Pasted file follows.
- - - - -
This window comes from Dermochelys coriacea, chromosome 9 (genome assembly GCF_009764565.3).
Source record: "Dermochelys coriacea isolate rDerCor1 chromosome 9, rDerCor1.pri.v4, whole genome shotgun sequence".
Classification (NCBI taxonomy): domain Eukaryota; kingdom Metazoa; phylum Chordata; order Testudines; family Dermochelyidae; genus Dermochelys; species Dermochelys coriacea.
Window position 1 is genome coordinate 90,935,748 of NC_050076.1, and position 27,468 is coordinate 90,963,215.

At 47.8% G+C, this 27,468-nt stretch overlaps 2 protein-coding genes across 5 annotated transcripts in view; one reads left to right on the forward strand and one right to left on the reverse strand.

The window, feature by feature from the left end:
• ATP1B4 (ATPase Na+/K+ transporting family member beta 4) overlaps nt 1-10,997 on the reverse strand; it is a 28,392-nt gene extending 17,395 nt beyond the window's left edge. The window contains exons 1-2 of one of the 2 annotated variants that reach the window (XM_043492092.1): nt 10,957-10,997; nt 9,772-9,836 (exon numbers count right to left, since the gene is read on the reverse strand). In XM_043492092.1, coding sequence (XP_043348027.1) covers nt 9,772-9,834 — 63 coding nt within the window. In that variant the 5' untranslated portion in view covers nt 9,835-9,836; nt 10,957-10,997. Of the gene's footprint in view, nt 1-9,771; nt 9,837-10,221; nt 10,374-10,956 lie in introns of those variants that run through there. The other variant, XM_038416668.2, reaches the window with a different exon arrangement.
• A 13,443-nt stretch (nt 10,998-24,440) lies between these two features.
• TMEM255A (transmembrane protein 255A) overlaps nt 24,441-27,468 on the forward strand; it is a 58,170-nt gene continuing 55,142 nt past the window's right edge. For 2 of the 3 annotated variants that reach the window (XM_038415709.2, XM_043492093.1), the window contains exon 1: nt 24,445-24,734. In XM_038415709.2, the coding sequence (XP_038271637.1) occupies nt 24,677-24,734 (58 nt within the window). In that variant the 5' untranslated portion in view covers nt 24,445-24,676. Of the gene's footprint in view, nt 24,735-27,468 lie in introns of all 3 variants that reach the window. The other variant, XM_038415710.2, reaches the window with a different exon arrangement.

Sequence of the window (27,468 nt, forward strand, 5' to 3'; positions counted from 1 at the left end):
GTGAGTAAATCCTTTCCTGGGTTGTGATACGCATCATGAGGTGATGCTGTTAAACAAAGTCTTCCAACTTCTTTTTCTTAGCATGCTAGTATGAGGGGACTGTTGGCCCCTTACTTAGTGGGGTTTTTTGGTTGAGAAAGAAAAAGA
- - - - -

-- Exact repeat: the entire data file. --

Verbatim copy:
This window comes from Dermochelys coriacea, chromosome 9 (genome assembly GCF_009764565.3).
Source record: "Dermochelys coriacea isolate rDerCor1 chromosome 9, rDerCor1.pri.v4, whole genome shotgun sequence".
Classification (NCBI taxonomy): domain Eukaryota; kingdom Metazoa; phylum Chordata; order Testudines; family Dermochelyidae; genus Dermochelys; species Dermochelys coriacea.
Window position 1 is genome coordinate 90,935,748 of NC_050076.1, and position 27,468 is coordinate 90,963,215.

At 47.8% G+C, this 27,468-nt stretch overlaps 2 protein-coding genes across 5 annotated transcripts in view; one reads left to right on the forward strand and one right to left on the reverse strand.

The window, feature by feature from the left end:
• ATP1B4 (ATPase Na+/K+ transporting family member beta 4) overlaps nt 1-10,997 on the reverse strand; it is a 28,392-nt gene extending 17,395 nt beyond the window's left edge. The window contains exons 1-2 of one of the 2 annotated variants that reach the window (XM_043492092.1): nt 10,957-10,997; nt 9,772-9,836 (exon numbers count right to left, since the gene is read on the reverse strand). In XM_043492092.1, coding sequence (XP_043348027.1) covers nt 9,772-9,834 — 63 coding nt within the window. In that variant the 5' untranslated portion in view covers nt 9,835-9,836; nt 10,957-10,997. Of the gene's footprint in view, nt 1-9,771; nt 9,837-10,221; nt 10,374-10,956 lie in introns of those variants that run through there. The other variant, XM_038416668.2, reaches the window with a different exon arrangement.
• A 13,443-nt stretch (nt 10,998-24,440) lies between these two features.
• TMEM255A (transmembrane protein 255A) overlaps nt 24,441-27,468 on the forward strand; it is a 58,170-nt gene continuing 55,142 nt past the window's right edge. For 2 of the 3 annotated variants that reach the window (XM_038415709.2, XM_043492093.1), the window contains exon 1: nt 24,445-24,734. In XM_038415709.2, the coding sequence (XP_038271637.1) occupies nt 24,677-24,734 (58 nt within the window). In that variant the 5' untranslated portion in view covers nt 24,445-24,676. Of the gene's footprint in view, nt 24,735-27,468 lie in introns of all 3 variants that reach the window. The other variant, XM_038415710.2, reaches the window with a different exon arrangement.

Sequence of the window (27,468 nt, forward strand, 5' to 3'; positions counted from 1 at the left end):
GTGAGTAAATCCTTTCCTGGGTTGTGATACGCATCATGAGGTGATGCTGTTAAACAAAGTCTTCCAACTTCTTTTTCTTAGCATGCTAGTATGAGGGGACTGTTGGCCCCTTACTTAGTGGGGTTTTTTGGTTGAGAAAGAAAAAGA